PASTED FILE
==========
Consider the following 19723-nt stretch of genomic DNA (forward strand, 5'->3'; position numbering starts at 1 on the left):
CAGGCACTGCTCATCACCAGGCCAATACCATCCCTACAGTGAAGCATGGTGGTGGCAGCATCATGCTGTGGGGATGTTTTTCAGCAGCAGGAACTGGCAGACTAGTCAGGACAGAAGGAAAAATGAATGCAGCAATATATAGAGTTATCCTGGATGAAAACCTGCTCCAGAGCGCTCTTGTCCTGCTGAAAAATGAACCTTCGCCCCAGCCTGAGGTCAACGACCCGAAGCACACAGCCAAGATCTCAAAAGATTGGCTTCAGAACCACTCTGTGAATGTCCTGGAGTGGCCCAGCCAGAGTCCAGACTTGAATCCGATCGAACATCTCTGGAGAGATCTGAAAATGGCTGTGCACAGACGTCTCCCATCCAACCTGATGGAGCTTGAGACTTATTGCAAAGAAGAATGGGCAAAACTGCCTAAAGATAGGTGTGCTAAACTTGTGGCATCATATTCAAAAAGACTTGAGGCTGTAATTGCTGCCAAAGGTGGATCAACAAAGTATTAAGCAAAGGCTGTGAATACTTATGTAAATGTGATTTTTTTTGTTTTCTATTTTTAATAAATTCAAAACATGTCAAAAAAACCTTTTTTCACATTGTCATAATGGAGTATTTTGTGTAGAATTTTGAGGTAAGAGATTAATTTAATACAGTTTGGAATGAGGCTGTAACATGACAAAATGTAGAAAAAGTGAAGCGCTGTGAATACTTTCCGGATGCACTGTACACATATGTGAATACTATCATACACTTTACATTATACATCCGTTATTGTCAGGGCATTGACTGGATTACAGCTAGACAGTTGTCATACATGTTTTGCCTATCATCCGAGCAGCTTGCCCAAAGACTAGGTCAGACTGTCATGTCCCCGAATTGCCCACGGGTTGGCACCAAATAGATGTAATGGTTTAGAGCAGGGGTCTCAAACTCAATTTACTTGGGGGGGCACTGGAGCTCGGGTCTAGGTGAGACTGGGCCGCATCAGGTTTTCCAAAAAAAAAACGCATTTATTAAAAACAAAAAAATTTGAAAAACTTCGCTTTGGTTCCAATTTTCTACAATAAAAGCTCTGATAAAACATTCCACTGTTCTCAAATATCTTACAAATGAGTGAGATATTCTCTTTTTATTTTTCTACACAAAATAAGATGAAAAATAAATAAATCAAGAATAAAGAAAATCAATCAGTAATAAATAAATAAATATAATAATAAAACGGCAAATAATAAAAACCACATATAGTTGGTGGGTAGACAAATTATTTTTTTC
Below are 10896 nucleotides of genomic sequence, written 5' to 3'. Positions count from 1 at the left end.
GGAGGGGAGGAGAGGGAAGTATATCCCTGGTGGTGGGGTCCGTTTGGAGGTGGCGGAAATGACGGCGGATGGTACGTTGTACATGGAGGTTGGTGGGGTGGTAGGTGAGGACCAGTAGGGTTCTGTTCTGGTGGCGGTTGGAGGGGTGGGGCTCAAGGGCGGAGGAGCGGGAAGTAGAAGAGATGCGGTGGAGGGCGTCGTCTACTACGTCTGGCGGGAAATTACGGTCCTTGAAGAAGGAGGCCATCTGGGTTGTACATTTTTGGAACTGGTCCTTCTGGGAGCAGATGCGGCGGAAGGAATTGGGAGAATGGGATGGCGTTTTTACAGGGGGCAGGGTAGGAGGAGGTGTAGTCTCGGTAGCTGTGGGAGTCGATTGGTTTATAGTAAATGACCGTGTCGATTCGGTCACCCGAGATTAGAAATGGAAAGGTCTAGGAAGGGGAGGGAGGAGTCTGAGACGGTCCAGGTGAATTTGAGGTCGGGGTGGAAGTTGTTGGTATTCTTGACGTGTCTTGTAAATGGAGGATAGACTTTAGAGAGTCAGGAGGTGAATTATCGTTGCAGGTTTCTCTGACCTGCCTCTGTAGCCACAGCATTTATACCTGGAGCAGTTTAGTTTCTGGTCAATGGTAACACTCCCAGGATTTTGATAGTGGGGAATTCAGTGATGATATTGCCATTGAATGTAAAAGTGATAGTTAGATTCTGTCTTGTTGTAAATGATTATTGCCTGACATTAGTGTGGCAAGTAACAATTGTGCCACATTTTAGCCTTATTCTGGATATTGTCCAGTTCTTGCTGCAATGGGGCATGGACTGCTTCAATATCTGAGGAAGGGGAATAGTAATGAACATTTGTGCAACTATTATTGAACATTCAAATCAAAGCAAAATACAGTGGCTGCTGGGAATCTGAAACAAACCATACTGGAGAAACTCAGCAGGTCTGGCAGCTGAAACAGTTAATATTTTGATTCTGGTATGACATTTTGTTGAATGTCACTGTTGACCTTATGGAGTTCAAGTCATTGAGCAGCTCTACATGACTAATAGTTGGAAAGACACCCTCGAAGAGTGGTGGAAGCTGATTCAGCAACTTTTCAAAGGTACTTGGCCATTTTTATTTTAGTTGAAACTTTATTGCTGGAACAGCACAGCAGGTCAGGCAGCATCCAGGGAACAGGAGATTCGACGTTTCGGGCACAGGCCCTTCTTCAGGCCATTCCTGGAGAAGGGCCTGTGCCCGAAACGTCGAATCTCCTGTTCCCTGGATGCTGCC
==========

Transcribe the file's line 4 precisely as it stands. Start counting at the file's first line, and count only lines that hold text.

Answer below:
GGAGGGGAGGAGAGGGAAGTATATCCCTGGTGGTGGGGTCCGTTTGGAGGTGGCGGAAATGACGGCGGATGGTACGTTGTACATGGAGGTTGGTGGGGTGGTAGGTGAGGACCAGTAGGGTTCTGTTCTGGTGGCGGTTGGAGGGGTGGGGCTCAAGGGCGGAGGAGCGGGAAGTAGAAGAGATGCGGTGGAGGGCGTCGTCTACTACGTCTGGCGGGAAATTACGGTCCTTGAAGAAGGAGGCCATCTGGGTTGTACATTTTTGGAACTGGTCCTTCTGGGAGCAGATGCGGCGGAAGGAATTGGGAGAATGGGATGGCGTTTTTACAGGGGGCAGGGTAGGAGGAGGTGTAGTCTCGGTAGCTGTGGGAGTCGATTGGTTTATAGTAAATGACCGTGTCGATTCGGTCACCCGAGATTAGAAATGGAAAGGTCTAGGAAGGGGAGGGAGGAGTCTGAGACGGTCCAGGTGAATTTGAGGTCGGGGTGGAAGTTGTTGGTATTCTTGACGTGTCTTGTAAATGGAGGATAGACTTTAGAGAGTCAGGAGGTGAATTATCGTTGCAGGTTTCTCTGACCTGCCTCTGTAGCCACAGCATTTATACCTGGAGCAGTTTAGTTTCTGGTCAATGGTAACACTCCCAGGATTTTGATAGTGGGGAATTCAGTGATGATATTGCCATTGAATGTAAAAGTGATAGTTAGATTCTGTCTTGTTGTAAATGATTATTGCCTGACATTAGTGTGGCAAGTAACAATTGTGCCACATTTTAGCCTTATTCTGGATATTGTCCAGTTCTTGCTGCAATGGGGCATGGACTGCTTCAATATCTGAGGAAGGGGAATAGTAATGAACATTTGTGCAACTATTATTGAACATTCAAATCAAAGCAAAATACAGTGGCTGCTGGGAATCTGAAACAAACCATACTGGAGAAACTCAGCAGGTCTGGCAGCTGAAACAGTTAATATTTTGATTCTGGTATGACATTTTGTTGAATGTCACTGTTGACCTTATGGAGTTCAAGTCATTGAGCAGCTCTACATGACTAATAGTTGGAAAGACACCCTCGAAGAGTGGTGGAAGCTGATTCAGCAACTTTTCAAAGGTACTTGGCCATTTTTATTTTAGTTGAAACTTTATTGCTGGAACAGCACAGCAGGTCAGGCAGCATCCAGGGAACAGGAGATTCGACGTTTCGGGCACAGGCCCTTCTTCAGGCCATTCCTGGAGAAGGGCCTGTGCCCGAAACGTCGAATCTCCTGTTCCCTGGATGCTGCC